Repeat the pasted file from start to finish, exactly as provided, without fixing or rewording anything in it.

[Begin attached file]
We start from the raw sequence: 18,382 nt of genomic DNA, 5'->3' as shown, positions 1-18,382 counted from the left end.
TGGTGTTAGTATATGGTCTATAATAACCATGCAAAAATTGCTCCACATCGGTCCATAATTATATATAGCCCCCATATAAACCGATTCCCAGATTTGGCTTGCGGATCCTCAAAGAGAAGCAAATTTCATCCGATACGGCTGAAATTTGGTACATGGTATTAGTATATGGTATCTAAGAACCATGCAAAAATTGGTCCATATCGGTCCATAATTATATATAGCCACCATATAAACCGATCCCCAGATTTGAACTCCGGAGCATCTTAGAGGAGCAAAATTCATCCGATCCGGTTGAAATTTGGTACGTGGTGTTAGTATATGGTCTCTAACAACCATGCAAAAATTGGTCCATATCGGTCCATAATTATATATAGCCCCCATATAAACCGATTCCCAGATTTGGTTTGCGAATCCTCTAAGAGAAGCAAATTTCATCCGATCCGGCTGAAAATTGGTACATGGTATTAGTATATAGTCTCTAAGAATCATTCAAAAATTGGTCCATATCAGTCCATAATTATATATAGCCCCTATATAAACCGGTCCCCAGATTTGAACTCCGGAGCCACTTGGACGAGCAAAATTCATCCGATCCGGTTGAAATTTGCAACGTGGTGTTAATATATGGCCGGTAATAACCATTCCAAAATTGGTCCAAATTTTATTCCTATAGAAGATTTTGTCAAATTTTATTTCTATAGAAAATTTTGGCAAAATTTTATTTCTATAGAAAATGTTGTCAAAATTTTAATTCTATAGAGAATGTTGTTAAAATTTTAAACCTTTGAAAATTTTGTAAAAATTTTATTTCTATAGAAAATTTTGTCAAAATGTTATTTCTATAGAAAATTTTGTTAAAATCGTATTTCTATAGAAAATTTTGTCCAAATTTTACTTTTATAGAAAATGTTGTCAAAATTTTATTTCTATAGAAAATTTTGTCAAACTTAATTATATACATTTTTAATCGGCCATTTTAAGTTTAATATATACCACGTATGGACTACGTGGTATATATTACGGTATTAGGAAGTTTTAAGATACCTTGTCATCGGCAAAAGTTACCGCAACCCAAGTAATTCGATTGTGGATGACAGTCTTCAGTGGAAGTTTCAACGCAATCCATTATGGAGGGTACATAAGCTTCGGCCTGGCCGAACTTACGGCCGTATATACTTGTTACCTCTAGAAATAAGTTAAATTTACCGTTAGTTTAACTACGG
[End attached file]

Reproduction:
We start from the raw sequence: 18,382 nt of genomic DNA, 5'->3' as shown, positions 1-18,382 counted from the left end.
TGGTGTTAGTATATGGTCTATAATAACCATGCAAAAATTGCTCCACATCGGTCCATAATTATATATAGCCCCCATATAAACCGATTCCCAGATTTGGCTTGCGGATCCTCAAAGAGAAGCAAATTTCATCCGATACGGCTGAAATTTGGTACATGGTATTAGTATATGGTATCTAAGAACCATGCAAAAATTGGTCCATATCGGTCCATAATTATATATAGCCACCATATAAACCGATCCCCAGATTTGAACTCCGGAGCATCTTAGAGGAGCAAAATTCATCCGATCCGGTTGAAATTTGGTACGTGGTGTTAGTATATGGTCTCTAACAACCATGCAAAAATTGGTCCATATCGGTCCATAATTATATATAGCCCCCATATAAACCGATTCCCAGATTTGGTTTGCGAATCCTCTAAGAGAAGCAAATTTCATCCGATCCGGCTGAAAATTGGTACATGGTATTAGTATATAGTCTCTAAGAATCATTCAAAAATTGGTCCATATCAGTCCATAATTATATATAGCCCCTATATAAACCGGTCCCCAGATTTGAACTCCGGAGCCACTTGGACGAGCAAAATTCATCCGATCCGGTTGAAATTTGCAACGTGGTGTTAATATATGGCCGGTAATAACCATTCCAAAATTGGTCCAAATTTTATTCCTATAGAAGATTTTGTCAAATTTTATTTCTATAGAAAATTTTGGCAAAATTTTATTTCTATAGAAAATGTTGTCAAAATTTTAATTCTATAGAGAATGTTGTTAAAATTTTAAACCTTTGAAAATTTTGTAAAAATTTTATTTCTATAGAAAATTTTGTCAAAATGTTATTTCTATAGAAAATTTTGTTAAAATCGTATTTCTATAGAAAATTTTGTCCAAATTTTACTTTTATAGAAAATGTTGTCAAAATTTTATTTCTATAGAAAATTTTGTCAAACTTAATTATATACATTTTTAATCGGCCATTTTAAGTTTAATATATACCACGTATGGACTACGTGGTATATATTACGGTATTAGGAAGTTTTAAGATACCTTGTCATCGGCAAAAGTTACCGCAACCCAAGTAATTCGATTGTGGATGACAGTCTTCAGTGGAAGTTTCAACGCAATCCATTATGGAGGGTACATAAGCTTCGGCCTGGCCGAACTTACGGCCGTATATACTTGTTACCTCTAGAAATAAGTTAAATTTACCGTTAGTTTAACTACGG